Dragons rookie Jason Saab’s mother Alysia began crying before she presented the 18-year-old with his debut jersey and she had to fight back tears again after he scored two tries in a heartbreaking 20-16 loss to South Sydney at ANZ Stadium.
Until Rabbitohs winger Campbell Graham scored as the full-time siren sounded to snatch victory, Saab appeared set to enjoy a dream debut for St George Illawarra.
With the Dragons trailing 14-2, Saab pounced on a 66th minute Gareth Widdop grubber to score his first NRL try and then helped level the scores eight minutes later when he crossed again after a Cameron McInnes charge down.
In doing so, Saab became the first Dragon to score two tries on debut since Alex McKinnon in 2011.
However, he was unable to field a short kick-off by Rabbitohs halfback Adam Reynold after Widdop had landed a 78th minute penalty goal from the sideline to put St George Illawarra ahead 16-14 and Graham scored on the last tackle of the match.
“It’s definitely mixed emotions at the moment,” Saab said. “To score two tries, I couldn’t ask for anything more. Even scoring one try would have been special and doing it in the Red V means a lot more than most people would know.”
Saab’s parents Pierre and Alysia are fanatical Souths supporters and his mother said after handing him his jersey that he had grown up wanting to play for the Rabbitohs but was now committed to St George Illawarra.
“I think mum started crying before she said a word at the jersey presentation,” Saab said. “That was pretty emotional and it almost got to me but I managed to stay composed.
“For dad, that was probably a win-win tonight but they are very proud. They were going to be proud whether we got a win, loss or draw.”
Since signing a four-year deal with the Dragons last season, Saab has grown four centimetres to 199cm and put on five kilos.
Dragons coach Paul McGregor, who phoned him last Saturday after the 40-14 loss to Penrith the night before to tell Saab he would be debuting against “dad’s team”, predicted he would eventually be the biggest winger in the game.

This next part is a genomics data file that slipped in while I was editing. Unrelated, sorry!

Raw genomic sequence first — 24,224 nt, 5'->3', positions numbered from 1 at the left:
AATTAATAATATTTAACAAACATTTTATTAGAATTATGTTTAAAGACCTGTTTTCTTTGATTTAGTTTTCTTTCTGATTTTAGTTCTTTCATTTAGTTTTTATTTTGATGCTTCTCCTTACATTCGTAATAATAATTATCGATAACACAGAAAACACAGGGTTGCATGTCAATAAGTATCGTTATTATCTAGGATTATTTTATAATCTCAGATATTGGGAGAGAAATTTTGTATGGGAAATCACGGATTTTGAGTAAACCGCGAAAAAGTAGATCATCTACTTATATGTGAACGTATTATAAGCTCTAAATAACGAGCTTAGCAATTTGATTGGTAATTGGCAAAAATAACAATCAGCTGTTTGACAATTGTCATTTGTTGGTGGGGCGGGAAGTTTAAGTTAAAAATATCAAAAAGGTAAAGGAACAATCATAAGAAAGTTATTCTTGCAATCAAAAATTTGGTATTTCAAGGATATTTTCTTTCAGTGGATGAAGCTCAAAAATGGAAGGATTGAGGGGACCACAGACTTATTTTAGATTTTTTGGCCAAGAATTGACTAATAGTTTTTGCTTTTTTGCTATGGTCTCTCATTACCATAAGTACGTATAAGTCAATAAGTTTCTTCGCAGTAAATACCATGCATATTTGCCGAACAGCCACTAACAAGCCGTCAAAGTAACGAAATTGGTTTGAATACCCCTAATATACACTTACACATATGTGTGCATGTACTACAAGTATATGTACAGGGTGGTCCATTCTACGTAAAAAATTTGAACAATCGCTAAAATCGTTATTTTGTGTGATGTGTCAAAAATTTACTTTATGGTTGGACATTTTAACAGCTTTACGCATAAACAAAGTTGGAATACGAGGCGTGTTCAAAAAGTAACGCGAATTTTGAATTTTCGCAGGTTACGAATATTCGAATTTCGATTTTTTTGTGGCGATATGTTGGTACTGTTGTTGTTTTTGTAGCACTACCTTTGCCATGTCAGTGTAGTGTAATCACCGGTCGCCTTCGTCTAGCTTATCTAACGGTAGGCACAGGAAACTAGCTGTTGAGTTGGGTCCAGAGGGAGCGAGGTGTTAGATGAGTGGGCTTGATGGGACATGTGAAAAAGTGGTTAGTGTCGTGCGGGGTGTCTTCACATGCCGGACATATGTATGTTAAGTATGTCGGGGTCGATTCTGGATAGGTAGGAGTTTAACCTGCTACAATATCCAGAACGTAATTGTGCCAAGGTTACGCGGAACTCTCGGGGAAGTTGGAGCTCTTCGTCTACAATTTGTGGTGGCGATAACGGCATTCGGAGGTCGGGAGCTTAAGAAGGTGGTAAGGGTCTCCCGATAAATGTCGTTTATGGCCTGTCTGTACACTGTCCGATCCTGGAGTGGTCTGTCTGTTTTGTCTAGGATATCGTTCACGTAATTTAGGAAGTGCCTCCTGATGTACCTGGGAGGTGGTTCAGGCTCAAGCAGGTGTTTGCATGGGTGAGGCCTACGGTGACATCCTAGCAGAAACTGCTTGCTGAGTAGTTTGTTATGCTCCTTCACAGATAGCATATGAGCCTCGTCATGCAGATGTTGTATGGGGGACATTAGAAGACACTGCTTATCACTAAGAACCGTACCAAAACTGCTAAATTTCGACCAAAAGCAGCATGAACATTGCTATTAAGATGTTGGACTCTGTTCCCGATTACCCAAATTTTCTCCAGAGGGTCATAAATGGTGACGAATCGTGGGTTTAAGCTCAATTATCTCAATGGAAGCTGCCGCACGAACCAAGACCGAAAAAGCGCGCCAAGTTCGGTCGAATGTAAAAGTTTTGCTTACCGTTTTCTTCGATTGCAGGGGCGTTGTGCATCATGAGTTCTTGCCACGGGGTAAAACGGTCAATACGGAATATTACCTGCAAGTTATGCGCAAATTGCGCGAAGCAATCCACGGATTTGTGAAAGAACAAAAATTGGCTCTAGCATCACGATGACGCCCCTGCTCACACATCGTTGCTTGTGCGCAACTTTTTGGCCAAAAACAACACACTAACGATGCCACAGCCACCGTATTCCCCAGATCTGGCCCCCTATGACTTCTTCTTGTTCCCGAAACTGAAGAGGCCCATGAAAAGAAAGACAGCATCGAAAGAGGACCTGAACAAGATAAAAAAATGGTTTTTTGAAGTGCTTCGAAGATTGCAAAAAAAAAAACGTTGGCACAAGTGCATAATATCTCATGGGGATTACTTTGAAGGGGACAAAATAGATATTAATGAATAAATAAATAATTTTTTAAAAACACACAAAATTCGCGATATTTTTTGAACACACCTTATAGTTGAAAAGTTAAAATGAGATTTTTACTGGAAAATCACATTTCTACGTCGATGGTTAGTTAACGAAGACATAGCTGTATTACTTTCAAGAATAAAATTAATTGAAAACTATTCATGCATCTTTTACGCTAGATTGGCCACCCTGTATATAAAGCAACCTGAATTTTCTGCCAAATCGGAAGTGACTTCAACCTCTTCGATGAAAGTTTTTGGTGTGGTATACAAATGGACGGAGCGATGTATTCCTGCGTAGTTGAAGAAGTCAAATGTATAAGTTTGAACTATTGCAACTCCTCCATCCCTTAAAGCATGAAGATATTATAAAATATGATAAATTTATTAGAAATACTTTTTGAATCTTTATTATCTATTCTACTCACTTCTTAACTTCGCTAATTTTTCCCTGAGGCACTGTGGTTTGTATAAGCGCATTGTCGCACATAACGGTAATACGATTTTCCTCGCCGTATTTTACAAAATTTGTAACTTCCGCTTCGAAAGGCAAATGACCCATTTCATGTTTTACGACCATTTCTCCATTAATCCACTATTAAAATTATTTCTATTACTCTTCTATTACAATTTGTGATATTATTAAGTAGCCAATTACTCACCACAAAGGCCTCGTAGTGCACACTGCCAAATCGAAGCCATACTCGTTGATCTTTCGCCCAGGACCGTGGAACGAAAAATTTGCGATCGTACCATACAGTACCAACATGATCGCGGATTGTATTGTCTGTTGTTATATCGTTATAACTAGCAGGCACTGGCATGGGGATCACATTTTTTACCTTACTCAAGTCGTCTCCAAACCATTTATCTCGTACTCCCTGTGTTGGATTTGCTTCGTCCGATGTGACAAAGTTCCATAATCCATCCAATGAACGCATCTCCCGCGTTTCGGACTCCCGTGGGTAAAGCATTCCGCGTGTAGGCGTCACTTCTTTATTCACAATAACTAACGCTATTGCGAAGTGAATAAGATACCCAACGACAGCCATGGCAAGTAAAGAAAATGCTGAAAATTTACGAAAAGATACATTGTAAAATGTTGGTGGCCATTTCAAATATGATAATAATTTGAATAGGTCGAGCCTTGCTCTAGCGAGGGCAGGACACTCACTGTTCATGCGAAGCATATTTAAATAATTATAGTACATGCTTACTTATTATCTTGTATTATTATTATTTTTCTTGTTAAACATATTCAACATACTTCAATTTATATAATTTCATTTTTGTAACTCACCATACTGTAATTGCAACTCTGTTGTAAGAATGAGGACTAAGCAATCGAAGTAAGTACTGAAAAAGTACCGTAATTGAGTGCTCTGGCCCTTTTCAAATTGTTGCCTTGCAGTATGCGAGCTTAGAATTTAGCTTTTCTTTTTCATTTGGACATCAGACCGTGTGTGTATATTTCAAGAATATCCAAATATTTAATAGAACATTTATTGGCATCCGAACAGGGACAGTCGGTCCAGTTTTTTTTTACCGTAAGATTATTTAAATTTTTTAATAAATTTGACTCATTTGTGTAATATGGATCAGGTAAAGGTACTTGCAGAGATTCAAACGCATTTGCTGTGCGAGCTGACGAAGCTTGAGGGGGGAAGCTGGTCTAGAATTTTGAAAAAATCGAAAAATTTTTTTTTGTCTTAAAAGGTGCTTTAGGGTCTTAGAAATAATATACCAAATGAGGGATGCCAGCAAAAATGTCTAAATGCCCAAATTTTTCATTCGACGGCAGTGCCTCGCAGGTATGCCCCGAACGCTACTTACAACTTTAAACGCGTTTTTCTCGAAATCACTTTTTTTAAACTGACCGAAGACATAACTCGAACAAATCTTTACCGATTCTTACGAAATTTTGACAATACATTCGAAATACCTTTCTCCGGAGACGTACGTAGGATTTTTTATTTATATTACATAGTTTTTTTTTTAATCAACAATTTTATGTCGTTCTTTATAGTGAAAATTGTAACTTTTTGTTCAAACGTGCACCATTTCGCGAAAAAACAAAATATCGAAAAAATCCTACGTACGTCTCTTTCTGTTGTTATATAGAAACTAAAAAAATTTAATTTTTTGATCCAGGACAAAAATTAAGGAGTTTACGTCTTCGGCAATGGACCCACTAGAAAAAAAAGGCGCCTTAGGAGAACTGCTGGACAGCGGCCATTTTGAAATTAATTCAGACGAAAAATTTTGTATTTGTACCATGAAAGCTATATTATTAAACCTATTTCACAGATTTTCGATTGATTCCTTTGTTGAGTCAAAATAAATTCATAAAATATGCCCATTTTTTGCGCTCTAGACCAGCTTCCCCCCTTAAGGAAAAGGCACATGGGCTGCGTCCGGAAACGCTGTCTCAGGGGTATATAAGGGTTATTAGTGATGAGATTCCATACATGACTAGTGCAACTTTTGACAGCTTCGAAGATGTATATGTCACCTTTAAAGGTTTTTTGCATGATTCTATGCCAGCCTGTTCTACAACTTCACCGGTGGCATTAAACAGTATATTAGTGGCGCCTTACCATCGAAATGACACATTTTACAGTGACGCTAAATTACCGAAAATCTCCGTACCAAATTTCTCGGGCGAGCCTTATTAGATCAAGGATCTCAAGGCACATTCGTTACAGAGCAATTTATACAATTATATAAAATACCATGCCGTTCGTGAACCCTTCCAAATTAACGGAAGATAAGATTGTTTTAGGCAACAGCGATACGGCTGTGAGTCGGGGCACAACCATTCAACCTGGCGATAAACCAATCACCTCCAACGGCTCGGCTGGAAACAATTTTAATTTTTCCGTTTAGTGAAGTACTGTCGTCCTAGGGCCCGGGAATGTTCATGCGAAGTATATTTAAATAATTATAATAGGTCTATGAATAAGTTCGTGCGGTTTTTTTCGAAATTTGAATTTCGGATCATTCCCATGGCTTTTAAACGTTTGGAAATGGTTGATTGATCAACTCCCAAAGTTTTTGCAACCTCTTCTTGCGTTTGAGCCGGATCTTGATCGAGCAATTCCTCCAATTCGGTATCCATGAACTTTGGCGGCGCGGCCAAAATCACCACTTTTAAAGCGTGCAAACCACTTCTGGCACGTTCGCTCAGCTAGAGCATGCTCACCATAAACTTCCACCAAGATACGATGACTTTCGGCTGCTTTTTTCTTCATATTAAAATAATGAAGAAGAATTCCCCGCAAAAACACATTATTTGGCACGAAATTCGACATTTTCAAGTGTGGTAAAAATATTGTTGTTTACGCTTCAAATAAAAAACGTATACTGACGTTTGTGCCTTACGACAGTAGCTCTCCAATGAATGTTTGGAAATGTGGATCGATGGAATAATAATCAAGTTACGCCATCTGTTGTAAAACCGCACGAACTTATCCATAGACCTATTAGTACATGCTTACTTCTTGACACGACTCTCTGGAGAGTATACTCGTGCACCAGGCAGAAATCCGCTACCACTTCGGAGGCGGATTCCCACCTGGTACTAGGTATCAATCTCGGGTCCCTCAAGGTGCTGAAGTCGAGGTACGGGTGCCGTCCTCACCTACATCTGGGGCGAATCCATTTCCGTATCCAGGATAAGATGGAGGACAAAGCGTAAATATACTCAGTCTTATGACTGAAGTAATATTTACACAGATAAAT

“He is a good kid, he is very respectful and works hard at training,” McGregor said.
“He has earned the right to play through his efforts in the lower grades. He has been consistent there and is an exciting young kid with a bright future.
“Over time he is going to fill out and he is going to end up being a 110kg, six-foot-five winger so he is going to be good.”
It was a sign of McGregor’s faith in Saab that he moved him from the right wing to the left side for the kick off after Widdop’s penalty goal
“We put our best catcher out there and he got nice and high but he just didn’t come down with the footy,” McGregor said.
"That's a bit of a kick in the teeth that result when we worked so hard to get into a position to be in front with a minute to go.
"We received that one penalty to put us in front and that was the only one we got from the 16th minute so we had nothing except what we worked for.
“We had to do a lot more work than the opposition. They had nine more sets than us and we had to make 100-plus more tackles.
"We spoke during the week about our effort and our commitment to one another, that was certainly there but our execution needs to be a bit cleaner and our confidence is a bit down.”